From the Balearic Sea to Sardinia, as well as east of Corsica and throughout the Tyrrhenian Sea, exceptional surface temperatures of between 28 and 30°C can be observed through the Mercator Ocean International digital ocean grid.
The surface temperature anomaly map shows higher than normal values, in the order of +4 to +5°C from the east of the Balearic Islands to the east of Corsica, with reference to the climatological base established over the last twenty years. The temperature anomaly corresponds to the difference between the value at each grid point on the day of the analysis and the value of the reference climatology at that same point.
If we zoom in on the central Mediterranean, including eastern Corsica, the Tyrrhenian Sea, and the Gulf of Gabes from north to south, we see dark red patches that represent areas where the surface temperature reaches and then exceeds 29°C. One of the striking facts is the extension from the coastal areas towards the open sea of these values over the central Tyrrhenian Sea in particular.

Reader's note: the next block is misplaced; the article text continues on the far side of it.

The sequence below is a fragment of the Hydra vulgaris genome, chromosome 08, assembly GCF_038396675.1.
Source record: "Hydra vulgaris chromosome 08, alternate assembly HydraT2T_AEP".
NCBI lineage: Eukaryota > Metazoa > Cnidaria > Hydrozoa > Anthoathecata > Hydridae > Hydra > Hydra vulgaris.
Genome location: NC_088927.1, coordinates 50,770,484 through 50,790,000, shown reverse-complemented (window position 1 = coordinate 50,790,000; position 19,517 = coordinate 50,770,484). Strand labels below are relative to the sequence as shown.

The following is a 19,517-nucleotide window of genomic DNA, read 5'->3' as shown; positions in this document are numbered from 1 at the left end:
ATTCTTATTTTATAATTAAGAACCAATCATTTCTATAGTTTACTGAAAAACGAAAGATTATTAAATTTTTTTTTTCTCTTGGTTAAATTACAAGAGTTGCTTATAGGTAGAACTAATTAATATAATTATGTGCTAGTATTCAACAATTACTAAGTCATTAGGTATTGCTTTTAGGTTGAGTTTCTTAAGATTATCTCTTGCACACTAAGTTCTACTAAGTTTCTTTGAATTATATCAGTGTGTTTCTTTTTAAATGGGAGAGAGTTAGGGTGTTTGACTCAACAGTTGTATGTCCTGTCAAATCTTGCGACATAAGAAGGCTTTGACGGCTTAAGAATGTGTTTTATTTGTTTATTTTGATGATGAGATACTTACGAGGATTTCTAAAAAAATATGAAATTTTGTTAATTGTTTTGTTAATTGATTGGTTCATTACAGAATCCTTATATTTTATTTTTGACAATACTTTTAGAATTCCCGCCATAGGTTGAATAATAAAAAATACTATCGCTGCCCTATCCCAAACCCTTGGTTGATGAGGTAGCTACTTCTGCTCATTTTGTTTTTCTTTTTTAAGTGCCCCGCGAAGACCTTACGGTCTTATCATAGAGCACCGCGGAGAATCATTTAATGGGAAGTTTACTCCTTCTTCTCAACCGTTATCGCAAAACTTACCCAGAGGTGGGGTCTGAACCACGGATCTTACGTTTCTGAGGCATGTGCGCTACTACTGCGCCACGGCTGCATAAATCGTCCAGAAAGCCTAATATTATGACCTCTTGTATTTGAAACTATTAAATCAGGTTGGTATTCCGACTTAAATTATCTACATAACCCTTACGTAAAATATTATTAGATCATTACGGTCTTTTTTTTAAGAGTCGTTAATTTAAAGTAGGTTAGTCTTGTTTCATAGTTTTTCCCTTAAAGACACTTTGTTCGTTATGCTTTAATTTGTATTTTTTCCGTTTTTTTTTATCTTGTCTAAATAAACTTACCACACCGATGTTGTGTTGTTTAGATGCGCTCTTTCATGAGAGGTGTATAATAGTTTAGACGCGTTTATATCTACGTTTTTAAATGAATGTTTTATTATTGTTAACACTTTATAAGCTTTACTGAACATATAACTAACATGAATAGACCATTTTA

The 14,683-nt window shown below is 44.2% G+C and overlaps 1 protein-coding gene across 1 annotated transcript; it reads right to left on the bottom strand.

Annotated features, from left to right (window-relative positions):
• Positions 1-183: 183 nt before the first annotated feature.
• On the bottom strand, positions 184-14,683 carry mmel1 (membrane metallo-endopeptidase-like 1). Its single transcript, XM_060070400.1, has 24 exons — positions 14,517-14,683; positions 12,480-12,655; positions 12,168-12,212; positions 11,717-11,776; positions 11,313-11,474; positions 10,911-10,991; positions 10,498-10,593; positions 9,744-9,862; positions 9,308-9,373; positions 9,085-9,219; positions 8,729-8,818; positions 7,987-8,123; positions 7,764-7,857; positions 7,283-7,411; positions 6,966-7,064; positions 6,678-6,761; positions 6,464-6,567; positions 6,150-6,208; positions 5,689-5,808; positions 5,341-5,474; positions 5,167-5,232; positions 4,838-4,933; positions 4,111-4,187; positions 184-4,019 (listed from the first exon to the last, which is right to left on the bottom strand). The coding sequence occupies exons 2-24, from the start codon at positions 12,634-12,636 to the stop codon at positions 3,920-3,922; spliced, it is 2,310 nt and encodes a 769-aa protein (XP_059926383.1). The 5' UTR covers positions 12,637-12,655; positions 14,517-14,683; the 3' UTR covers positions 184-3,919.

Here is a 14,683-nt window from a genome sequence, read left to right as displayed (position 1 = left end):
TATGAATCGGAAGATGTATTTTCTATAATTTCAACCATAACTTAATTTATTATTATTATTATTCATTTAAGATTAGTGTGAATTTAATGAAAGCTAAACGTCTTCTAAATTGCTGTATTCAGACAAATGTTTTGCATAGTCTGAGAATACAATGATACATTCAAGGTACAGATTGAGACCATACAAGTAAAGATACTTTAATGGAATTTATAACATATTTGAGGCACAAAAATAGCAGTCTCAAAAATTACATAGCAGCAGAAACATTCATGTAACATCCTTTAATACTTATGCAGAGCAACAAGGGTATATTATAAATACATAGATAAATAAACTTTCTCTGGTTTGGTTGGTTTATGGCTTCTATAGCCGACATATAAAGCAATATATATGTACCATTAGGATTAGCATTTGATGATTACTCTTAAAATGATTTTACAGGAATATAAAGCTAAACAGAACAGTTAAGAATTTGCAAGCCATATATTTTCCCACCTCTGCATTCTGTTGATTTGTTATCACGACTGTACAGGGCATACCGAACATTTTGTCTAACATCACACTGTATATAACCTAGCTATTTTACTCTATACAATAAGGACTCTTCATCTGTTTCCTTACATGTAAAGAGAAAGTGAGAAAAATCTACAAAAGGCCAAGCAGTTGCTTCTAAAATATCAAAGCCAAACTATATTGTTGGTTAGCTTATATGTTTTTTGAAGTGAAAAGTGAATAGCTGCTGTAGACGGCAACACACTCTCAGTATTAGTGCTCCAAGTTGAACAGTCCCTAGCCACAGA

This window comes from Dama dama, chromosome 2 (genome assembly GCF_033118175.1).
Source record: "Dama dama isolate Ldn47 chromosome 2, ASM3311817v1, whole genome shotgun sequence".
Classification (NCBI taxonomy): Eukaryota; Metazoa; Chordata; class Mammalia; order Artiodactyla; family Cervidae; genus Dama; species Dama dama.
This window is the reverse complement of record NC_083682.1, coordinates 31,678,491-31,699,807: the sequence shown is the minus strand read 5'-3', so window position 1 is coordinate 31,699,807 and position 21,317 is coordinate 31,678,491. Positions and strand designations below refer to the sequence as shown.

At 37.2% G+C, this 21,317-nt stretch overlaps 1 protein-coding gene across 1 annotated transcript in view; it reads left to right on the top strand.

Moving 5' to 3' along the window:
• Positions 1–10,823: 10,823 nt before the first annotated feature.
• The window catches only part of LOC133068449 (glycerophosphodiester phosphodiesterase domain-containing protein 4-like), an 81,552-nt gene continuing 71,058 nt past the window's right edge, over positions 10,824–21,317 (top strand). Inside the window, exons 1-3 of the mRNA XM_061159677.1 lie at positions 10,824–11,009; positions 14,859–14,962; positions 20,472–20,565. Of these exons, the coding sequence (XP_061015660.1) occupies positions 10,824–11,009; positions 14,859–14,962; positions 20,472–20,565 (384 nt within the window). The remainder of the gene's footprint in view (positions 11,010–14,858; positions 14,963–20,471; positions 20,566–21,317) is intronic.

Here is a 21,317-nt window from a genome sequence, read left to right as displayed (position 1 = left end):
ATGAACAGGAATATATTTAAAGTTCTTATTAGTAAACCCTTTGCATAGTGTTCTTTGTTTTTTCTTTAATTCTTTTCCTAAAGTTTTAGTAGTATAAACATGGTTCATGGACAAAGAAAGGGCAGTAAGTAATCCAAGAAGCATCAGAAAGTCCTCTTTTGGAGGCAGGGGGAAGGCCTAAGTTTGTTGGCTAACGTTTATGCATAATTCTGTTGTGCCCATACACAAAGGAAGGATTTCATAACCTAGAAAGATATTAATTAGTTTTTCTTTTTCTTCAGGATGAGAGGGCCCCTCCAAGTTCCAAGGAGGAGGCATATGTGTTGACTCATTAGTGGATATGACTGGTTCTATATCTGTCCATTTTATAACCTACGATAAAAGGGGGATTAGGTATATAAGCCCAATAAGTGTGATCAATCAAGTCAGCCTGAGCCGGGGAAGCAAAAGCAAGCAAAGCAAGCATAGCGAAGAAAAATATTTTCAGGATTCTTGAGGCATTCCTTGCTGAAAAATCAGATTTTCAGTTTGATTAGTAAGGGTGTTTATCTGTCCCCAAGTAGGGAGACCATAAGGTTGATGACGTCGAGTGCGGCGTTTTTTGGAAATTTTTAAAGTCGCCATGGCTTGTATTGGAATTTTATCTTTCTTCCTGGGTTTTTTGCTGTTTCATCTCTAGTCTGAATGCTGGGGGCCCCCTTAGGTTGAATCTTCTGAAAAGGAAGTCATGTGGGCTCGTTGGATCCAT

Trends: sea surface temperature monitoring indicator
The Copernicus Marine Service, implemented by Mercator Ocean International, offers a series of Ocean Monitoring Indicators (OMI). One of these indicators reports the cumulative trend in sea surface temperature over the last 28 years, from 1993 to 2020.
The spatial distribution of the sea surface temperature (SST) trend in the Mediterranean shows a general warming trend, ranging from 0.001 °C/year to 0.064 °C/year, over the last 28 years. This trend is confirmed by the latest data available through recent observations in 2022, and reproduced by our digital systems, as seen above.
Ocean warming impacts the entire ecosystem. It is important to be aware of the possible consequences for local fauna and flora, as well as the occurrence of extreme weather events that could result in natural disasters. For more information on the effects of ocean warming: Ocean Warming – Ocean Explainers